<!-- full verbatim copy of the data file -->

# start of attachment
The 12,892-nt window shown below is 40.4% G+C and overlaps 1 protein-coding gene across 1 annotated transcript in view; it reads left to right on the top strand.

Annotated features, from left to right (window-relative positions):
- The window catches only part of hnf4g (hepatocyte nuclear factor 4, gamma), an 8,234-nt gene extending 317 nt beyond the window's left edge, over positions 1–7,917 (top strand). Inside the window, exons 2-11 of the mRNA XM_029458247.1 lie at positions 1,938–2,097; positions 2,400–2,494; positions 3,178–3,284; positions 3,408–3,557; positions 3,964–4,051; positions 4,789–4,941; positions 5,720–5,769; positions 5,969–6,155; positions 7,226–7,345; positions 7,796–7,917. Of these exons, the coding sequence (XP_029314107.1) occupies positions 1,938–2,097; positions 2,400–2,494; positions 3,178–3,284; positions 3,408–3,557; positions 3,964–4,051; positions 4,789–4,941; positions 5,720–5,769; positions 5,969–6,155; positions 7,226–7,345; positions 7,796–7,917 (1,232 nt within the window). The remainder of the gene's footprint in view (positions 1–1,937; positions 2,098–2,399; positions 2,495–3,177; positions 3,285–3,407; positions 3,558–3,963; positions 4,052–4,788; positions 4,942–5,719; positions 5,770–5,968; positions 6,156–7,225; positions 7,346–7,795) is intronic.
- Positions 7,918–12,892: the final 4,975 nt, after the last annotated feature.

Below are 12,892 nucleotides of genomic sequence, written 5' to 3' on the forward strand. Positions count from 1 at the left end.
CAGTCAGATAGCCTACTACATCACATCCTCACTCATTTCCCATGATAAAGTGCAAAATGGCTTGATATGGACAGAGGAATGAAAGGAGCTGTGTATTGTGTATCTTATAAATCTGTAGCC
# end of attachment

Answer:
The 12,892-nt window shown below is 40.4% G+C and overlaps 1 protein-coding gene across 1 annotated transcript in view; it reads left to right on the top strand.

Annotated features, from left to right (window-relative positions):
- The window catches only part of hnf4g (hepatocyte nuclear factor 4, gamma), an 8,234-nt gene extending 317 nt beyond the window's left edge, over positions 1–7,917 (top strand). Inside the window, exons 2-11 of the mRNA XM_029458247.1 lie at positions 1,938–2,097; positions 2,400–2,494; positions 3,178–3,284; positions 3,408–3,557; positions 3,964–4,051; positions 4,789–4,941; positions 5,720–5,769; positions 5,969–6,155; positions 7,226–7,345; positions 7,796–7,917. Of these exons, the coding sequence (XP_029314107.1) occupies positions 1,938–2,097; positions 2,400–2,494; positions 3,178–3,284; positions 3,408–3,557; positions 3,964–4,051; positions 4,789–4,941; positions 5,720–5,769; positions 5,969–6,155; positions 7,226–7,345; positions 7,796–7,917 (1,232 nt within the window). The remainder of the gene's footprint in view (positions 1–1,937; positions 2,098–2,399; positions 2,495–3,177; positions 3,285–3,407; positions 3,558–3,963; positions 4,052–4,788; positions 4,942–5,719; positions 5,770–5,968; positions 6,156–7,225; positions 7,346–7,795) is intronic.
- Positions 7,918–12,892: the final 4,975 nt, after the last annotated feature.

Below are 12,892 nucleotides of genomic sequence, written 5' to 3' on the forward strand. Positions count from 1 at the left end.
CAGTCAGATAGCCTACTACATCACATCCTCACTCATTTCCCATGATAAAGTGCAAAATGGCTTGATATGGACAGAGGAATGAAAGGAGCTGTGTATTGTGTATCTTATAAATCTGTAGCC